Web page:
Research has linked excessive dependency with depression, alcoholism, eating disorders, anxiety disorders, and psychosomatic disorders. It is true that some people struggle with being excessively dependent in their relationships, and it is no surprise that those people would have a number of psychological problems as a result. However, we tend to consider only the problems created by excessive dependency, and not those perhaps more common difficulties created by excessive self-reliance, or the impaired capacity to be appropriately dependent. We lack an understanding of the value of mature dependency, or interdependence.

Psychologists suggest that the capacity for truly mature independence rests on the capacity for a mature dependency (Guntrip, 1969). Independence that does not rest on mature dependency is only a pseudo-independence, more of a pathological self-reliance. When children are young, their parents try to be as available as possible. When children cry, their parents hold them, and when they’re hungry, their parents feed them. Most parents are not overly concerned about their infants being “too dependent.” As their children grow older, the parents begin to differentiate between what their children are capable of doing for themselves and what they still need help with, offering help when it is needed, and encouraging more independent functioning as children are more capable.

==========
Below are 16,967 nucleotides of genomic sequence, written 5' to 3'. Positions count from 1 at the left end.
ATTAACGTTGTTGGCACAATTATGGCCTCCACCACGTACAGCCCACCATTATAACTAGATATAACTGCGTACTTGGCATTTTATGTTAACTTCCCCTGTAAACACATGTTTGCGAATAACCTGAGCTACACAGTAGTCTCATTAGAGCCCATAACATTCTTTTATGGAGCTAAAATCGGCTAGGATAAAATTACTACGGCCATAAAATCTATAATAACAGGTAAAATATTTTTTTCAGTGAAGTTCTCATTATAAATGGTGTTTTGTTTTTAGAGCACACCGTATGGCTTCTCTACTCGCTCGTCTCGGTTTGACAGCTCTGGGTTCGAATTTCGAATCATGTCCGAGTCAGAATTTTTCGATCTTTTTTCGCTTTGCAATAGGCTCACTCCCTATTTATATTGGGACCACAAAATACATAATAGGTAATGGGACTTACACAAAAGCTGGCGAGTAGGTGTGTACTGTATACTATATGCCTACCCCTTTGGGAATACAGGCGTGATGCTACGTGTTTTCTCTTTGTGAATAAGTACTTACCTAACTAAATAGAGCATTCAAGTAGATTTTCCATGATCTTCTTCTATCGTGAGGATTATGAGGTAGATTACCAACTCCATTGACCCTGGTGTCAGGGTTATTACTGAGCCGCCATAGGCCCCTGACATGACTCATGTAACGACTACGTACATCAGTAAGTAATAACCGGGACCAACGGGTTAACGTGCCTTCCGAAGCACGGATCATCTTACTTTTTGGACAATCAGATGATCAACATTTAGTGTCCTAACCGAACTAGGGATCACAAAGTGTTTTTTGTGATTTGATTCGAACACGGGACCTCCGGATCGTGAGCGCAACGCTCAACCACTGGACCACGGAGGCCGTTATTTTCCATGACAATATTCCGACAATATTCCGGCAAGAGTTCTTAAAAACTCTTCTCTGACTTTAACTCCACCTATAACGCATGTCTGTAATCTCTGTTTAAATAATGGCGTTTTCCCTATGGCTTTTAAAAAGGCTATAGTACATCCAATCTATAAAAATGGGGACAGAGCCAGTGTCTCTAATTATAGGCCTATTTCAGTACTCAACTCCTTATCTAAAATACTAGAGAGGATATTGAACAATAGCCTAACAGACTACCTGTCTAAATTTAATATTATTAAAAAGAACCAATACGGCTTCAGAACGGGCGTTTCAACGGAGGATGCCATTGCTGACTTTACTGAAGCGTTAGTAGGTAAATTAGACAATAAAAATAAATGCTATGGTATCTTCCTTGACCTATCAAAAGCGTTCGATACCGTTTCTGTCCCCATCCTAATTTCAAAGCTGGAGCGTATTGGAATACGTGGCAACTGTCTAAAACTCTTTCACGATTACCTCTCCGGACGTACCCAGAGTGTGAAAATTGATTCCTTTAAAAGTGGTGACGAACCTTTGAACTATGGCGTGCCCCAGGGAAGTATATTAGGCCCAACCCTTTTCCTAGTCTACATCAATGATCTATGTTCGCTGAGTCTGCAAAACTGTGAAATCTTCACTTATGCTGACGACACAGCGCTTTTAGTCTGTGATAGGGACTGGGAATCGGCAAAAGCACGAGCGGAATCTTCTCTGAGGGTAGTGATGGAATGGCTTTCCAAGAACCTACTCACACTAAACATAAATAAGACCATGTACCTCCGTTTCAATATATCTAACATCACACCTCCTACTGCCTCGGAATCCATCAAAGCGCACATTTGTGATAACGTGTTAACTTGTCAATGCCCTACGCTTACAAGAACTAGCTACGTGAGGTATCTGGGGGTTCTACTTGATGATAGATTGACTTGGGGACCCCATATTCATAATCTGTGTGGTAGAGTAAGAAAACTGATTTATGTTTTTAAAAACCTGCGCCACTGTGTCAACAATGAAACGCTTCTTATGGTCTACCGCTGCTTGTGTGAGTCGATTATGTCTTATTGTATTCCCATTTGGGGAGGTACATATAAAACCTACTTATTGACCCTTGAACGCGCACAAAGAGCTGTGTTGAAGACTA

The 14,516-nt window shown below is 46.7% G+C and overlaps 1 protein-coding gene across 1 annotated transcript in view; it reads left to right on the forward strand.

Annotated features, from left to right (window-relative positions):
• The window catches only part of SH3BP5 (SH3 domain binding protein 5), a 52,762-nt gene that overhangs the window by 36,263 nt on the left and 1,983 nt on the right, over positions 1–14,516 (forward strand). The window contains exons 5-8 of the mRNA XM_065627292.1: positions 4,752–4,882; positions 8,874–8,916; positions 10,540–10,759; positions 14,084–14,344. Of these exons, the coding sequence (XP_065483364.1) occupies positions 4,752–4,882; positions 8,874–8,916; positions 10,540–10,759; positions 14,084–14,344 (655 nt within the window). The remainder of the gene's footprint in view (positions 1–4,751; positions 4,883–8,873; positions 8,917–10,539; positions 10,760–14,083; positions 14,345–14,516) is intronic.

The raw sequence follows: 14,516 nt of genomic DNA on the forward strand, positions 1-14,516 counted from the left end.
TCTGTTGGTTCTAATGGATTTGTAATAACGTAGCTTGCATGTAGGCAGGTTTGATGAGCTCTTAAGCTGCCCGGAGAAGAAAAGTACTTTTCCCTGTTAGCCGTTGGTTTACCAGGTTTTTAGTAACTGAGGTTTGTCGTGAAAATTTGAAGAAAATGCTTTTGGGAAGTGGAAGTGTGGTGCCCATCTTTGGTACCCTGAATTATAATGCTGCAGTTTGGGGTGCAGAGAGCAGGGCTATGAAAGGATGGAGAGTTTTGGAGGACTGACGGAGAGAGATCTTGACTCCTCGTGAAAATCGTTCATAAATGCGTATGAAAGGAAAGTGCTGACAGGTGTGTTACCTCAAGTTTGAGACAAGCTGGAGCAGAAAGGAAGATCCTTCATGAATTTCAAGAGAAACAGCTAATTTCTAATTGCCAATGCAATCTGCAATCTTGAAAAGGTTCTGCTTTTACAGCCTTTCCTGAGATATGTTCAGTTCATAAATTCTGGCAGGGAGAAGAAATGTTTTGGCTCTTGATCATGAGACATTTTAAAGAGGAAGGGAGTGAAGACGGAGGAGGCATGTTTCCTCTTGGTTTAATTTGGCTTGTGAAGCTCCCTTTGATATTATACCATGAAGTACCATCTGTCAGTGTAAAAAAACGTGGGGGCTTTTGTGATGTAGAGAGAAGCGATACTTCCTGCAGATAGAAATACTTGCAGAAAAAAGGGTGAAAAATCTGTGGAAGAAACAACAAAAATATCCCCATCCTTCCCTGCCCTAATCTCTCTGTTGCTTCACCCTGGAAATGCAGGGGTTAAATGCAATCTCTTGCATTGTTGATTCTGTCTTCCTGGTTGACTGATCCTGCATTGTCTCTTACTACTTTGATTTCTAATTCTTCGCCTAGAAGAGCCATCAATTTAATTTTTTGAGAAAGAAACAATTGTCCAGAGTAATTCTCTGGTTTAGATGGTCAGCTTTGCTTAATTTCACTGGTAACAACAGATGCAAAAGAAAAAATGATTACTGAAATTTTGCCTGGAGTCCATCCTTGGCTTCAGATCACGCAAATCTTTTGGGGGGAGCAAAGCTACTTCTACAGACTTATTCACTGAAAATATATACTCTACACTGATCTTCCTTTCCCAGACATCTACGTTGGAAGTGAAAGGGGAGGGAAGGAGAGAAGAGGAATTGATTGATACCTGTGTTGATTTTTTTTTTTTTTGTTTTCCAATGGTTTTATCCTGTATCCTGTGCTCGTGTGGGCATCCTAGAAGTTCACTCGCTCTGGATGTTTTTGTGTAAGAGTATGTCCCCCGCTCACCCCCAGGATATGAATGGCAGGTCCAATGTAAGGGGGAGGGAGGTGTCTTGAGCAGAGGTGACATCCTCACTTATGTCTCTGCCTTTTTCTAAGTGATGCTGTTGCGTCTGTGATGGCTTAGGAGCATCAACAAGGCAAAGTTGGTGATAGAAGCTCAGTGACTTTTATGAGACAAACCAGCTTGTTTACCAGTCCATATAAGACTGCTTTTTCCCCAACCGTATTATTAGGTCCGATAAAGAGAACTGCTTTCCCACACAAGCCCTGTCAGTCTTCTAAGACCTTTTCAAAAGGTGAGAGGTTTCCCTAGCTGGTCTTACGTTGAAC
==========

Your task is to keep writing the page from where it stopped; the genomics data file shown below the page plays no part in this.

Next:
A remarkably similar process occurs happens in most adult relationships. When couples first come together, there is often a period of mutual, intense interdependency. Each person’s life is changed, and being with their new love consumes their waking thoughts to the point that they want to be together all the time. Separations seem threatening, whether physical separations or the kind of separations that come when you realize that your new partner has his or her own thoughts, sees the world differently, and sometimes enjoys being separate from you as well as together.